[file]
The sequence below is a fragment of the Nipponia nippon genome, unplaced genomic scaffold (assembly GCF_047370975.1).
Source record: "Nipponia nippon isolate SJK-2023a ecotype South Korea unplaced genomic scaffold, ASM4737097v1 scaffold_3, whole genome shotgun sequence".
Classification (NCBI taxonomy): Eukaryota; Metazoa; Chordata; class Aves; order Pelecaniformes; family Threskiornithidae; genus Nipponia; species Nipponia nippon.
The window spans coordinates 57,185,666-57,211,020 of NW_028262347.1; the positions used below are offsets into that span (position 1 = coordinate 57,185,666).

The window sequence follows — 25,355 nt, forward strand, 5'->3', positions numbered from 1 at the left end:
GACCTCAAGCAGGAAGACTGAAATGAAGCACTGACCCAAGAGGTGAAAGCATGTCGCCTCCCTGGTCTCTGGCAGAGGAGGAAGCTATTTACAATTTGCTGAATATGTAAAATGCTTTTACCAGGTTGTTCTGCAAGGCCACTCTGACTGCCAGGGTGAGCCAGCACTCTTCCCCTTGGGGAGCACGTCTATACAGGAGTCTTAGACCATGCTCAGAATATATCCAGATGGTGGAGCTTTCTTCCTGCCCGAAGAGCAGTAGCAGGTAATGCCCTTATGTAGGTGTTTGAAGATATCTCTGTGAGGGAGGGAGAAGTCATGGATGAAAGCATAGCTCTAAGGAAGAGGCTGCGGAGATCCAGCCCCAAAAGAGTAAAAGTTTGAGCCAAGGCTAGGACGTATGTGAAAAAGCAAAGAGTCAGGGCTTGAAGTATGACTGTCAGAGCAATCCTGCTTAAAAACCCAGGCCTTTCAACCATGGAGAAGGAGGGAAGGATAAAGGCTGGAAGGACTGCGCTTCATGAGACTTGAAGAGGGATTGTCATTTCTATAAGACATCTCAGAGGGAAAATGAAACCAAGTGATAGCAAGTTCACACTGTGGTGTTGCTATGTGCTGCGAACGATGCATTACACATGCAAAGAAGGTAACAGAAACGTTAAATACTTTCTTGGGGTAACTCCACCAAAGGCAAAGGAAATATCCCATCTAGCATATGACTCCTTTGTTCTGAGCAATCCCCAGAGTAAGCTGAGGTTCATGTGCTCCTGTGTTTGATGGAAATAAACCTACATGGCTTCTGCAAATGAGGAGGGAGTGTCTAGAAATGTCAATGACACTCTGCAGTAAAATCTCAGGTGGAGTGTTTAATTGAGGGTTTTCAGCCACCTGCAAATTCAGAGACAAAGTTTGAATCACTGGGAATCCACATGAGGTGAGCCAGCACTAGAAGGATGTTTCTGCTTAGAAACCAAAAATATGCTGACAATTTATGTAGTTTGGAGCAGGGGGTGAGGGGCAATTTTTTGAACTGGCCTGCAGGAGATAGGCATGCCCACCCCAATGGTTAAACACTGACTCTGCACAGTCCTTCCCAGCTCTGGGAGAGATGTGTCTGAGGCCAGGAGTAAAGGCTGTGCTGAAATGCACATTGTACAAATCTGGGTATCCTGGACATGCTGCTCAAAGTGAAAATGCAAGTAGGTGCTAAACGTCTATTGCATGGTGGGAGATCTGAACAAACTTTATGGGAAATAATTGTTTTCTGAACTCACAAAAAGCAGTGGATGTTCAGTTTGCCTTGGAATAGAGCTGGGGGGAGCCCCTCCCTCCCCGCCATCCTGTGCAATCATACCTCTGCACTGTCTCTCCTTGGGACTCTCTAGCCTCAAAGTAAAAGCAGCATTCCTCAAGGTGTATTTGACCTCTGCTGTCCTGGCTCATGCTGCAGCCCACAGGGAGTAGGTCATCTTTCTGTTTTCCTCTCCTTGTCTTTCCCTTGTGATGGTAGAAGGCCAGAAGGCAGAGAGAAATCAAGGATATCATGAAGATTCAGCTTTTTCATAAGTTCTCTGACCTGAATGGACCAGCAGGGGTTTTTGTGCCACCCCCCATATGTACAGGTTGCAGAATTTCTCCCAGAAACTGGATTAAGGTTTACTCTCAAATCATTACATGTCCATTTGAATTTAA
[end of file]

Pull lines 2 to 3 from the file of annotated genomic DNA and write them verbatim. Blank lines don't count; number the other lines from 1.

Source record: "Nipponia nippon isolate SJK-2023a ecotype South Korea unplaced genomic scaffold, ASM4737097v1 scaffold_3, whole genome shotgun sequence".
Classification (NCBI taxonomy): Eukaryota; Metazoa; Chordata; class Aves; order Pelecaniformes; family Threskiornithidae; genus Nipponia; species Nipponia nippon.